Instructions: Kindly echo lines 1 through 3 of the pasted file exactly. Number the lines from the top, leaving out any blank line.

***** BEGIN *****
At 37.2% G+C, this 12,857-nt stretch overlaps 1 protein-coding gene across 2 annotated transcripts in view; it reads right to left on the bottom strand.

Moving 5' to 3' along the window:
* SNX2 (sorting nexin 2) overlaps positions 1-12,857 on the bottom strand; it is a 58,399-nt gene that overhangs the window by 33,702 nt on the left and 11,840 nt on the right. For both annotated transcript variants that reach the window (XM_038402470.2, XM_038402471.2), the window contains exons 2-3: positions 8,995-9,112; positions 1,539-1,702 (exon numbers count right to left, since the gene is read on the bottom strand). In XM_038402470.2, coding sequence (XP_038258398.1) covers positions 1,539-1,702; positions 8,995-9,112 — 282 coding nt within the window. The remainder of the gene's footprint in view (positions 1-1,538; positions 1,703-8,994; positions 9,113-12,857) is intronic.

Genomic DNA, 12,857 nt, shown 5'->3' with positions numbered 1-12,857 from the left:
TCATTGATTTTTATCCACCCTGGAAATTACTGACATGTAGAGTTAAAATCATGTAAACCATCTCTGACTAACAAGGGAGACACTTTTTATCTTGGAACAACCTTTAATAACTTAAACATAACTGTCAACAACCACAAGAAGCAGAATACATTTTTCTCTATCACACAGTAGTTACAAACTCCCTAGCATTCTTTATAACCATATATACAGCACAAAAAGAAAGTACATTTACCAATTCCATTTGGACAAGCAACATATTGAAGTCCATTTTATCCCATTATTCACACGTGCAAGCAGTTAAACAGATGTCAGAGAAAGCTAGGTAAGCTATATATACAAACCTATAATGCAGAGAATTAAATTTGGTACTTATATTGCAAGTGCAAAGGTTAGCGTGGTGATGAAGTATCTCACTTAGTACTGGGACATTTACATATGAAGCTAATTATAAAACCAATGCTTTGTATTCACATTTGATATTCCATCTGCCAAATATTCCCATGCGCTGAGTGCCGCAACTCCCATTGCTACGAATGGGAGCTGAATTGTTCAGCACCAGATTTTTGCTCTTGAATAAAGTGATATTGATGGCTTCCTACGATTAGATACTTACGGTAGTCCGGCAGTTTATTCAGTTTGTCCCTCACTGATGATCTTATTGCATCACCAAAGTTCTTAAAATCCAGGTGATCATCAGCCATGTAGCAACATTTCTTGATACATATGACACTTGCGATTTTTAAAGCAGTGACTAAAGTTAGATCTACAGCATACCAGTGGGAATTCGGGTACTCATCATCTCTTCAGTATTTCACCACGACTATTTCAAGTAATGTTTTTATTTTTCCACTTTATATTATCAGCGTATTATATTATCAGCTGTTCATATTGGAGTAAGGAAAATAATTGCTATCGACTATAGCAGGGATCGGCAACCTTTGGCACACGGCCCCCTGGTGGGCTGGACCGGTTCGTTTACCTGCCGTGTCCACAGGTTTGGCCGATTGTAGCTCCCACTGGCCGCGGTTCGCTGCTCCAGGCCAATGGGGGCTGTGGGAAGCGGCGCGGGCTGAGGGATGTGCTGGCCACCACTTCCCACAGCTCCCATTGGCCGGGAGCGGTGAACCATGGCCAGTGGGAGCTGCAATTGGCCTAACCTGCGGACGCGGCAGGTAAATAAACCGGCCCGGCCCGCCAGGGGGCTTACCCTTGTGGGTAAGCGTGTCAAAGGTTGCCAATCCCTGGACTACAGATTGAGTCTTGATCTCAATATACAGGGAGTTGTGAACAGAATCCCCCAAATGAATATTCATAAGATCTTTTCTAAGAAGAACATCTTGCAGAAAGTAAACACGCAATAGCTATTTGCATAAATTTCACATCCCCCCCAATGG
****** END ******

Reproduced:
At 37.2% G+C, this 12,857-nt stretch overlaps 1 protein-coding gene across 2 annotated transcripts in view; it reads right to left on the bottom strand.

Moving 5' to 3' along the window:
* SNX2 (sorting nexin 2) overlaps positions 1-12,857 on the bottom strand; it is a 58,399-nt gene that overhangs the window by 33,702 nt on the left and 11,840 nt on the right. For both annotated transcript variants that reach the window (XM_038402470.2, XM_038402471.2), the window contains exons 2-3: positions 8,995-9,112; positions 1,539-1,702 (exon numbers count right to left, since the gene is read on the bottom strand). In XM_038402470.2, coding sequence (XP_038258398.1) covers positions 1,539-1,702; positions 8,995-9,112 — 282 coding nt within the window. The remainder of the gene's footprint in view (positions 1-1,538; positions 1,703-8,994; positions 9,113-12,857) is intronic.